Overcoming thalassemia: The Story of Paras (article for crowdfunding campaign)

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Paras is a young Nepali citizen with a problem, a huge problem: he is a person living with thalassemia, a lethal blood disease that requires expensive drugs and weekly blood transfusions. http://en.wikipedia.org/wiki/Thalassemia

There is also a way for Paras to totally recover and it is only through midol transplant, not only a very expensive operation but also technically complex one that requires advanced medical know how and technology not available yet in Nepal.

All around the country there are not so many people living with thalassemia, approximately 150 and the great majority of them have access denied to any form of treatment.

Paras’ s sister already died of the same disease when she wa sa teenager but fortunately Paras is still alive and he wants to live for much longer.

His family is fairly average from the Tarai. Para’s father is a school teacher and despite financial hurdles Paras has managed to survive till now and also doing relatively ok with many ups and downs. (Nowadays he is in the hospital and hopefully he will discharged soon)

Paras is smart, he knows how to network and he always tries. Ultimately heis a fighter and never gives up: as a true master of resilience, Paras endures the pain and keeps trying to have a regular life when actually it is a not normal life at all.

Besides working hard, on daily basis, to keep his survival skills intact, Paras cares a lot about others and he is actively engaged with the National Thalassemia Association where he does counseling and supports patients and their families.

Moreover, Paras has also set up his own organization the All Paras Thalassemia Association as a vehicle to enhance his advocacy work and ensure that the rights to health envisioned in the Constitution of the country could also include persons living with Thalassemia.

Certainly in a scenario where thousands of people are not yet enjoying their most basic health rights, then how can we expect the Government of a least developed country like Nepal to provide support for persons affected by such a rare disease?

At the same time how can we accept this form of natural selection or better natural elimination dictated by budget constraints and a public health policy making still focused at building its foundations?

The reality is that we are still not at all equal in front of the law and breaking this perverse cycle of exclusion and marginalization remains challenging. That’s what campaigning and advocacy are for: create awareness and ensure a change in the decision making process for issues that are perceived as not important as thalassemia and many more rare diseases.

At ENGAGE, the not for profit venture I co-founded with my wife Kalpana, we believe in the creation of a volunteering inspired society where people feel comfortable to help. It is about solidarity and altruism and every single person should always have a bit of that.

The stress of everyday life, the pressure we all face might squeeze these inner feelings and ENGAGE would love to help people recharge and brig back these key “constituents” of human life.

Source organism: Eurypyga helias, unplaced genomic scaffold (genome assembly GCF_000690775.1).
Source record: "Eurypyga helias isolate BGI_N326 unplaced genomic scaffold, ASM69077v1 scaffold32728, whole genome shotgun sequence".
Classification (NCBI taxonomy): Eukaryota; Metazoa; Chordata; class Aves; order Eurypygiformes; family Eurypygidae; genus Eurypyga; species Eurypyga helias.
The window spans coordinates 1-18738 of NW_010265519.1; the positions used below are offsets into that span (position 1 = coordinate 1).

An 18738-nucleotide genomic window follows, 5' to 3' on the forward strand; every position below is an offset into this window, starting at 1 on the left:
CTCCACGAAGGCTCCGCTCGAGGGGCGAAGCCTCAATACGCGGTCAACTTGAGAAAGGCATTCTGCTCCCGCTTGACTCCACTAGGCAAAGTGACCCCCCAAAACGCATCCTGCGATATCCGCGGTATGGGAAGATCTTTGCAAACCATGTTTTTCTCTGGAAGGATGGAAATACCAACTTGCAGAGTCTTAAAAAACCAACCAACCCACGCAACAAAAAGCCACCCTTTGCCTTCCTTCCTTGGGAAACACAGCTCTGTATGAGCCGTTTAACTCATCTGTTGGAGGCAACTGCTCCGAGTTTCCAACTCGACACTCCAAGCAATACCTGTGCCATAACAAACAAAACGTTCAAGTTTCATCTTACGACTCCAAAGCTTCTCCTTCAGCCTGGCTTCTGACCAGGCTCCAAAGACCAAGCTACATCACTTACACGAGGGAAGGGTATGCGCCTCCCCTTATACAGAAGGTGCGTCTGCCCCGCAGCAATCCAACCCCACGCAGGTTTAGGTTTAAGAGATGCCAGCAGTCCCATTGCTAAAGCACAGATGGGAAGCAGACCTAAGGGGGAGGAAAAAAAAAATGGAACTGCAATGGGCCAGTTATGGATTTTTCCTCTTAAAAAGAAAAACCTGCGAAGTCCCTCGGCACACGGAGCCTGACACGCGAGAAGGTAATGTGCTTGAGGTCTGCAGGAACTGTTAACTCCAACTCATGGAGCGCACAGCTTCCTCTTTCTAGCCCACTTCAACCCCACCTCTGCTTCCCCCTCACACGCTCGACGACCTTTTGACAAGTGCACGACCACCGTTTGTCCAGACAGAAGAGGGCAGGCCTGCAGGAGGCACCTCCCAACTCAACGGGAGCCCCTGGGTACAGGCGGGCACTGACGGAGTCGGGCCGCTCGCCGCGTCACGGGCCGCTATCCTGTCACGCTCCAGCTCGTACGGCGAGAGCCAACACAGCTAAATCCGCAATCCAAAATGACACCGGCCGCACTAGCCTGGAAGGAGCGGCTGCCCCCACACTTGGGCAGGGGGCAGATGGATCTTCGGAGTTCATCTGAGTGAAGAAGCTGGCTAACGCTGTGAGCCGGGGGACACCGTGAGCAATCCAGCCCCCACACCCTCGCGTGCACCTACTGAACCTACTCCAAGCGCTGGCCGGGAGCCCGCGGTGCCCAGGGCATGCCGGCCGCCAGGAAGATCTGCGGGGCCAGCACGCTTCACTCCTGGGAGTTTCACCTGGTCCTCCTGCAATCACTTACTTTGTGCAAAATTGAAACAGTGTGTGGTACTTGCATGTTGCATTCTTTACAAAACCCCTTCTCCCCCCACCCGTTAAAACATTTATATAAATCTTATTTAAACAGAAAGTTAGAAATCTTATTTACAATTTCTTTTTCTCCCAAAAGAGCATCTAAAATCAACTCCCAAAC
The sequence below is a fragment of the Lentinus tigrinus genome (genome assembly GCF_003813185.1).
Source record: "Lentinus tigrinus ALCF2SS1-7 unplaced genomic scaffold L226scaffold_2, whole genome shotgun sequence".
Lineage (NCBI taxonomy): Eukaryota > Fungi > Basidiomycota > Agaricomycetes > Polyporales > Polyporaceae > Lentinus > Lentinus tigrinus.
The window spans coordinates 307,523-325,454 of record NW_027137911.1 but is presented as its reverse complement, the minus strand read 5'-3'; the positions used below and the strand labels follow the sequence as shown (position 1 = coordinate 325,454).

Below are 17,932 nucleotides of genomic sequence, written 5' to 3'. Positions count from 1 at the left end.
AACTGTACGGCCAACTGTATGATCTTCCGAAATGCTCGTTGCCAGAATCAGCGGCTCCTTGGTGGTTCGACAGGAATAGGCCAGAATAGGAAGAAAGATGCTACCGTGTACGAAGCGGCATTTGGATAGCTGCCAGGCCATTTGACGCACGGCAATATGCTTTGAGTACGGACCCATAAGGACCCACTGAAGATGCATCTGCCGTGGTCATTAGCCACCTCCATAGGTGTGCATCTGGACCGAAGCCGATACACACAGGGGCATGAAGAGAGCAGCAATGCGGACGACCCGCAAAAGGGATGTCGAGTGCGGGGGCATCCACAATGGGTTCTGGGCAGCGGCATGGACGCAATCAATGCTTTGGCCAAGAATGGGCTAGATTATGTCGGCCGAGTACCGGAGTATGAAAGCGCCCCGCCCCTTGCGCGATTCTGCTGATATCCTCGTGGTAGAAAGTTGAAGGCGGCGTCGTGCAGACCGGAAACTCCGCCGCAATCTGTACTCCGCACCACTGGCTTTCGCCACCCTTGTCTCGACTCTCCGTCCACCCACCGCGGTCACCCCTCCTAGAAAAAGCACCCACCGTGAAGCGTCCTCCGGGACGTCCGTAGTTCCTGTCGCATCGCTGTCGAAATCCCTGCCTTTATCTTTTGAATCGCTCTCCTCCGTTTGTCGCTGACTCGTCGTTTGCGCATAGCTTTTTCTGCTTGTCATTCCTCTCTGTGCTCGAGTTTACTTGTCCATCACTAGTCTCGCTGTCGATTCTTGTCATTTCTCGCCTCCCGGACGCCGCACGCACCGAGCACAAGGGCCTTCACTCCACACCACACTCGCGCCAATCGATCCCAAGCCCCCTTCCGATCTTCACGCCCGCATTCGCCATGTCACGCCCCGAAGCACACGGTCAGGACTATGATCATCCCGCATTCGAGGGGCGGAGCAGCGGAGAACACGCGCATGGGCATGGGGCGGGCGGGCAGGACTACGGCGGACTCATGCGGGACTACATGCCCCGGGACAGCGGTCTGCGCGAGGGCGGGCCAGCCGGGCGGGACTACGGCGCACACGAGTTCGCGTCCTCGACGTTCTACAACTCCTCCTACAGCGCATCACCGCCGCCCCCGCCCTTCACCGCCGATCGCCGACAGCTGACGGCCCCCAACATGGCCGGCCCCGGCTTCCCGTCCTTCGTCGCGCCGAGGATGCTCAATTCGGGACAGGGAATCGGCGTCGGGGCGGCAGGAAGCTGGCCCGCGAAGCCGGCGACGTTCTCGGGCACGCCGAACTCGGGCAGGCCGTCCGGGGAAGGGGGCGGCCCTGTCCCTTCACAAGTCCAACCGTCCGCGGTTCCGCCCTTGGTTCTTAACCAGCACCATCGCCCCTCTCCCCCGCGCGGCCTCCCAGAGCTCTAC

For this reason, we decided to launch an internet based campaign where people might donate their money for Paras being able not only to live longer but also to keep fighting for the rights of persons like him that continue to be neglected.

It is an advocacy campaign that envisions ways to make thalassemia a top health priority; it is about networking and lobbying the Government for better health treatment for persons living with thalassamia; importantly it is all about drugs accessibility.

We hope that a pharma giant like Novartis that is already doing some good works in drugs accessibility in developing countries can also do something onthalassemia. Novartis produces the best drugs for this disease but their cost is too prohibitive. Hopefully this might change if some arrangements are made for some sort of subsidies or partial waivers.

The campaign also includes Paras’s dream: travelling to Abu Dhabi at the end of this month to attend the World Thalassemia Congress. It is a great opportunity for Paras to advocate, learn more and come back to Nepal full of energies to change the destiny of people like him, offering them a different option: instead of quick death, a longer life, not a normal one but still a better one.

I met Paras four years ago in a drug store and for a while we have been in touch but then we were out of touch for long till by chancegetting back together approximately six months ago. Call it destiny.

Now we have developed a friendship and mutual respect and I could not help but trying some ways to help him. Not an easy task but I have to try.

Today Paras should be discharged. Yesterday he texted me from the hospital” simo, I am fine, now, the transfusion went well. I  just want to go to the conference to bring my experience. I really want to go

Paras never gives up nor I.


By clicking on this web page or by linking it on facebook, you are making it easier for Paras to be able to raise the money for his campaign.

Position: Co -Founder of ENGAGE,a new social venture for the promotion of volunteerism and service and Ideator of Sharing4Good

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